3 Kansas universities will ban guns at large sporting eventsApril 20, 2017 12:26am

LAWRENCE, Kan. (AP) — The three largest universities in Kansas will be allowed to ban guns at large sporting events beginning in July.

The Kansas Board of Regents' governance committee on Wednesday approved a request by the University of Kansas, Kansas State University and Wichita State University to install security measures such as metal detectors and guards — either temporary or permanently — at games.

Kansas universities are required to allow concealed handguns on campuses beginning July 1 unless they provide both metal detectors and armed guards. Kansas Board of Regents Chairwoman Zoe Newton has said providing security across campuses would be cost prohibitive.

The Kansas State Athletics Department will spend about $1 million on security for the upcoming football and basketball seasons, said Casey Scott, senior associate athletics director for operations and event management. He said the department will buy about 70 metal detectors for $450,000 and pay to staff them for games.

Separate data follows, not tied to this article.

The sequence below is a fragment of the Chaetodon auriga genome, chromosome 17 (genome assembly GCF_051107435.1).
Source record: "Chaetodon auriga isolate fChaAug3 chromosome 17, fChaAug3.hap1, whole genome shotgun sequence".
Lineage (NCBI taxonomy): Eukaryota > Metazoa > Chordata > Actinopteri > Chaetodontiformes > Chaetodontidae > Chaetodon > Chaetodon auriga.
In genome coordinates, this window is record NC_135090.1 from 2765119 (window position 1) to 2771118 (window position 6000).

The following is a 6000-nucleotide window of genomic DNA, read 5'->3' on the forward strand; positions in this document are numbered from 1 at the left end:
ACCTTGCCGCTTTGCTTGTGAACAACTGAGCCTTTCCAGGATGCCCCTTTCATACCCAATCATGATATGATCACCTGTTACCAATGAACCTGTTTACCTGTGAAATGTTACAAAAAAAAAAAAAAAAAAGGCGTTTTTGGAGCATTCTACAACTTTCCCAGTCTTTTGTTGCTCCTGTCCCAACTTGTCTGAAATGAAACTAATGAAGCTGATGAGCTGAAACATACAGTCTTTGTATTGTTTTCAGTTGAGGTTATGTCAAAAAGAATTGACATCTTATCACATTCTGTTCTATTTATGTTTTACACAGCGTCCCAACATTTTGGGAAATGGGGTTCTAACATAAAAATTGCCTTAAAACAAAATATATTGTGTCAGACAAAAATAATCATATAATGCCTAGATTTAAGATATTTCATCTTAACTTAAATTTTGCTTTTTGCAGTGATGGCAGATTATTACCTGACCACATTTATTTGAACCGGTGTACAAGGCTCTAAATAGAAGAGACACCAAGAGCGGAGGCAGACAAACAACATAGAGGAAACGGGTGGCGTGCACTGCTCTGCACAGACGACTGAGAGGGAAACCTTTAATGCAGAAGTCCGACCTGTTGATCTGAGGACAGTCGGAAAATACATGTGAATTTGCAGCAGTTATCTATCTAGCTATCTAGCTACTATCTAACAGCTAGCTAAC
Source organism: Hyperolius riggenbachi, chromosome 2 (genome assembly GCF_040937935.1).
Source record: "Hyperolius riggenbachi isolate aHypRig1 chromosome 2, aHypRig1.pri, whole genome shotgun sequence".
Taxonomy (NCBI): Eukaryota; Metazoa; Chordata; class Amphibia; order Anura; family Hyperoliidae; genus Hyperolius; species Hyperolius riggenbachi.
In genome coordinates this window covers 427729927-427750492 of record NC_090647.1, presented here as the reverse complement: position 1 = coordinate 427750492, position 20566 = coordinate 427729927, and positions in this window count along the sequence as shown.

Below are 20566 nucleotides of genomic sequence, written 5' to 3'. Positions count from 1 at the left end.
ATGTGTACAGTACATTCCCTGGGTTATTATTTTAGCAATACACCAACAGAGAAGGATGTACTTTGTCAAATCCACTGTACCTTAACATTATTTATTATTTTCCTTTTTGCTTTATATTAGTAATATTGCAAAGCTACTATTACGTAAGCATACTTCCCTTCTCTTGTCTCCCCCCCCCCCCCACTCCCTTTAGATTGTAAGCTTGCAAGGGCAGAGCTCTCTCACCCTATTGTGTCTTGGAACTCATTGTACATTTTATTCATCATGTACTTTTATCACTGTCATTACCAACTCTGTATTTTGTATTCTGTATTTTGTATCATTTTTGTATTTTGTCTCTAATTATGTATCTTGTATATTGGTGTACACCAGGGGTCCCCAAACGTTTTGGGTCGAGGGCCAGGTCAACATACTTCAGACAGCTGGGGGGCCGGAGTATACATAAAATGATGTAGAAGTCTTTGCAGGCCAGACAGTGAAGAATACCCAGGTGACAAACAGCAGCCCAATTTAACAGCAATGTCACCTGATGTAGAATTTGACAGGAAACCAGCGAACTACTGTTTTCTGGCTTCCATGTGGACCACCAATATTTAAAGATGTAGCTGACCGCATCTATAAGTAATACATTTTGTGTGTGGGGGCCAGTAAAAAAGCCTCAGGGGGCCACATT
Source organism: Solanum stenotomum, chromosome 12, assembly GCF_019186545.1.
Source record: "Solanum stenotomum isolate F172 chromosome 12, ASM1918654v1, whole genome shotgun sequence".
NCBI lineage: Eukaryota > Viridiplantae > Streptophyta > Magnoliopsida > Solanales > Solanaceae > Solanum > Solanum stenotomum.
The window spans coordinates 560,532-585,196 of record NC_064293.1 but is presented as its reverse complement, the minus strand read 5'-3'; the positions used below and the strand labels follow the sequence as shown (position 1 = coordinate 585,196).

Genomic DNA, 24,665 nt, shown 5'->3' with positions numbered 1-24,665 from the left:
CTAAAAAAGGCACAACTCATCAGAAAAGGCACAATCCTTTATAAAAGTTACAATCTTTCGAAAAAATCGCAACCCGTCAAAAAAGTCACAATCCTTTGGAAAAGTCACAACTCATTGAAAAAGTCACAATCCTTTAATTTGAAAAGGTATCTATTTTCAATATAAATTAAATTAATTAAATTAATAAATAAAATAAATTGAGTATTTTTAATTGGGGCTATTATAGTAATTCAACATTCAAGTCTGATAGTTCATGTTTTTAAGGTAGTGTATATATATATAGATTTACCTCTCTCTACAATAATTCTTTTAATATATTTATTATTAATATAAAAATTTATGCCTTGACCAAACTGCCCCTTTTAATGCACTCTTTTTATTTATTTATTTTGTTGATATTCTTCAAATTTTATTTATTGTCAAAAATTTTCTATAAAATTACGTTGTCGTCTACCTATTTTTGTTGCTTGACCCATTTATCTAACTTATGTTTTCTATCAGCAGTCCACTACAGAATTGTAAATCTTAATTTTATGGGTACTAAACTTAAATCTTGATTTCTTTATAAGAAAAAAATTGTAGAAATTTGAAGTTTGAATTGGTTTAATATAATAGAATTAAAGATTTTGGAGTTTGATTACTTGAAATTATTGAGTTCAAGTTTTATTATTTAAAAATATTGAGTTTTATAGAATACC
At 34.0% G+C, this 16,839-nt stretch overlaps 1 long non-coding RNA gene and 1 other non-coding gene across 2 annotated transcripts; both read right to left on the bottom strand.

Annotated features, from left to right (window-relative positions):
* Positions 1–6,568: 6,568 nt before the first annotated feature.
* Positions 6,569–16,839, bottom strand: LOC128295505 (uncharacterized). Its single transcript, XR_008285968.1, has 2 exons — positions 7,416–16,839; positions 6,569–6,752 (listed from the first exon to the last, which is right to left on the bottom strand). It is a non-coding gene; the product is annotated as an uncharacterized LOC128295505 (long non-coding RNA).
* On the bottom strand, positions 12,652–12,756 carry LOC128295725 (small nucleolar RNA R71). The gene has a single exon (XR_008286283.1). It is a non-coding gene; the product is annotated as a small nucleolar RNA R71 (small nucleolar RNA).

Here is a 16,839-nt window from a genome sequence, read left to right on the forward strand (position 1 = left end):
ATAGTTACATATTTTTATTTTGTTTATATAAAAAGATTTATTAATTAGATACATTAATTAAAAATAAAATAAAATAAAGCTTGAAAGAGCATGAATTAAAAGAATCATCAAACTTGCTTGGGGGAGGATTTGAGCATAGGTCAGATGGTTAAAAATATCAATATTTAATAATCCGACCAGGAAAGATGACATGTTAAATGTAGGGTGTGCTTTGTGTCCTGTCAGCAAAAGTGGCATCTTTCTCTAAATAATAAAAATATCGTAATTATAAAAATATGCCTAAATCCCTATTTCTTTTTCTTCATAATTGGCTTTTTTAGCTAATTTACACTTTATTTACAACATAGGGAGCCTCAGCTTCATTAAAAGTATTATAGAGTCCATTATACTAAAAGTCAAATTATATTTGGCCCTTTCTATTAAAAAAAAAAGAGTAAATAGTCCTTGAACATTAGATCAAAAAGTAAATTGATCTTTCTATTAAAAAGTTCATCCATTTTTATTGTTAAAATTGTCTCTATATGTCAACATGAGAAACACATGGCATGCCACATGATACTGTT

Wichita State will buy about 20 metal detectors for $72,000, said David Moses, general counsel for the university. He said he wasn't sure how much it would cost to staff them.

University of Kansas spokeswoman Erinn Barcomb-Peterson didn't say Wednesday how much the security would cost. The Lawrence Journal-World reported in January that it would cost more than $1 million.

Barcomb-Peterson and Moses said the universities decided to secure games because they draw such large crowds. Moses said the university would also secure graduation ceremonies. Barcomb-Peterson said in an email that games represent an environment "where emotions run high and there is a potential for conflict."

Opponents of campus carry have tried unsuccessfully to repeal the law, which is set to go into effect for campuses and several types of medical facilities in July. Gun rights groups maintain that students should be allowed to carry guns unless universities can ensure buildings are gun-free using the security measures.

Supporters of campus carry tried to strengthen the law in March by stripping campuses' ability to make any regulations regarding how and where people carry guns. That bill hasn't gotten a committee vote.

Emporia State, Pittsburg State and Fort Hays State did not seek approval to ban guns at any events.


Associated Press writer Margaret Stafford in Kansas City, Missouri, also contributed to this report.

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